New Challenges in the Diagnosis, Management, and Prevention of Central Venous Catheter-Related Infections.
Semin Respir Crit Care Med. 2011 Apr;32(2):139-150
Authors: Timsit JF, Dubois Y, Minet C, Bonadona A, Lugosi M, Ara-Somohano C, Hamidfar-Roy R, Schwebel C
Catheters are the leading source of bloodstream infections in critically ill patients. Because the clinical signs of infection are nonspecific, such infections are overly suspected, which results in unnecessary removal of catheters. A conservative approach might be attempted in mild infections, whereas catheters should always be removed in cases of severe sepsis or septic shock. Nowadays, comprehensive unit-based improvement programs are effective to reduce catheter-related bloodstream infections (CR-BSIs). Rates of CR-BSI higher than 2 per 1000 catheter-days are no longer acceptable. A locally adapted checklist of preventive measures should include cutaneous antisepsis with alcoholic preparation, maximal barrier precaution, strict policy of catheter maintenance, and ablation of useless catheters. Antiseptic dressings and, to a lesser extent, antimicrobial-coated catheters, might be added to the prevention strategies if the level of infections remains high despite implementation of a prevention program. In the case of CR-BSI in intensive care units (ICUs), the catheter should be removed. In the case of persistence of fever or positive blood cultures after 3 days, inadequate antibiotic therapy, endocarditis, or thrombophlebitis should be ruled out.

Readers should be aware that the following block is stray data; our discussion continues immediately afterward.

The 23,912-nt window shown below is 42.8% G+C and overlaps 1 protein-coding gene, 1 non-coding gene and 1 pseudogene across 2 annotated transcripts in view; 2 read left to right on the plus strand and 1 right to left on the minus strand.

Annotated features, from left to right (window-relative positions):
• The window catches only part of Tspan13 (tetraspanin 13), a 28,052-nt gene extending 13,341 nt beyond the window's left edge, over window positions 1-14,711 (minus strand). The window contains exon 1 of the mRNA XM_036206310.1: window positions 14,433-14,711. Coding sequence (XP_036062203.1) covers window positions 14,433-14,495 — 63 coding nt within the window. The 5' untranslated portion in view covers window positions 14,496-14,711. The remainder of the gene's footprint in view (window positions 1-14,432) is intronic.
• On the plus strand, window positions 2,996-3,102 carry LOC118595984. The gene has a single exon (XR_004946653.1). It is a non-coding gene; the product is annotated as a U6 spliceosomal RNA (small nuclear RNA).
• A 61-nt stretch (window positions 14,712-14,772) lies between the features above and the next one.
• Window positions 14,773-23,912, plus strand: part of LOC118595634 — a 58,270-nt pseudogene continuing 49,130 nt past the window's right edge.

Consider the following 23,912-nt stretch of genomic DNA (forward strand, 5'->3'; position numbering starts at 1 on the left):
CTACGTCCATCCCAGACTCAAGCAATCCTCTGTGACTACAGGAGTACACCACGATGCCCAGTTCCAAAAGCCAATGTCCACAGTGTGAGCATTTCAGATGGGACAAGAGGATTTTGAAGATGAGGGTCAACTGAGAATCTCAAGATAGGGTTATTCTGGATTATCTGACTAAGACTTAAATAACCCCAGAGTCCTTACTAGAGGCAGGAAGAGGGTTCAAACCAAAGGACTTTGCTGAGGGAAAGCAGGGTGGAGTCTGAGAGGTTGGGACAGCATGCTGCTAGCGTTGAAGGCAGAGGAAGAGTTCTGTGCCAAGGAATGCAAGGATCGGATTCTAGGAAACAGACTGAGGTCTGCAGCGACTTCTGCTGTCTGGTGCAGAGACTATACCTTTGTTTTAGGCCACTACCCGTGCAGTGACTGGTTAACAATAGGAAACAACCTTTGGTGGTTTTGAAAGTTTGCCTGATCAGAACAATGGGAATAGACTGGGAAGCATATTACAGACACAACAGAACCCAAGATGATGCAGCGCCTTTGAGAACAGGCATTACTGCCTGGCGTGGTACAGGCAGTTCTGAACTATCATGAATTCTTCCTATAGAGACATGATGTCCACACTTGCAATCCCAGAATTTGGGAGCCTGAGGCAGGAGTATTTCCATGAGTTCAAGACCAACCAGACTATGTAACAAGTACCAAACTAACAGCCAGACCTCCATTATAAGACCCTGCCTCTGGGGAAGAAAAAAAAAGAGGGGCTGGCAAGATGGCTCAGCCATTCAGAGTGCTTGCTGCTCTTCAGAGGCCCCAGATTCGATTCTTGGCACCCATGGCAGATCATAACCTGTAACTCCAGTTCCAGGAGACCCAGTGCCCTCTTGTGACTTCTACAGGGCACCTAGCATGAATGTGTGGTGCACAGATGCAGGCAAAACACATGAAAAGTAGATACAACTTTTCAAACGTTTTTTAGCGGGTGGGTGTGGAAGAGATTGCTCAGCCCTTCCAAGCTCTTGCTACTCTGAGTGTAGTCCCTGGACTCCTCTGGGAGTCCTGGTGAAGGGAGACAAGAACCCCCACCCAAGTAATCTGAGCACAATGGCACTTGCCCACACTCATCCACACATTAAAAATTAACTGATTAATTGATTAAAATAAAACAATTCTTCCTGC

PMID: 21506050 [PubMed - as supplied by publisher]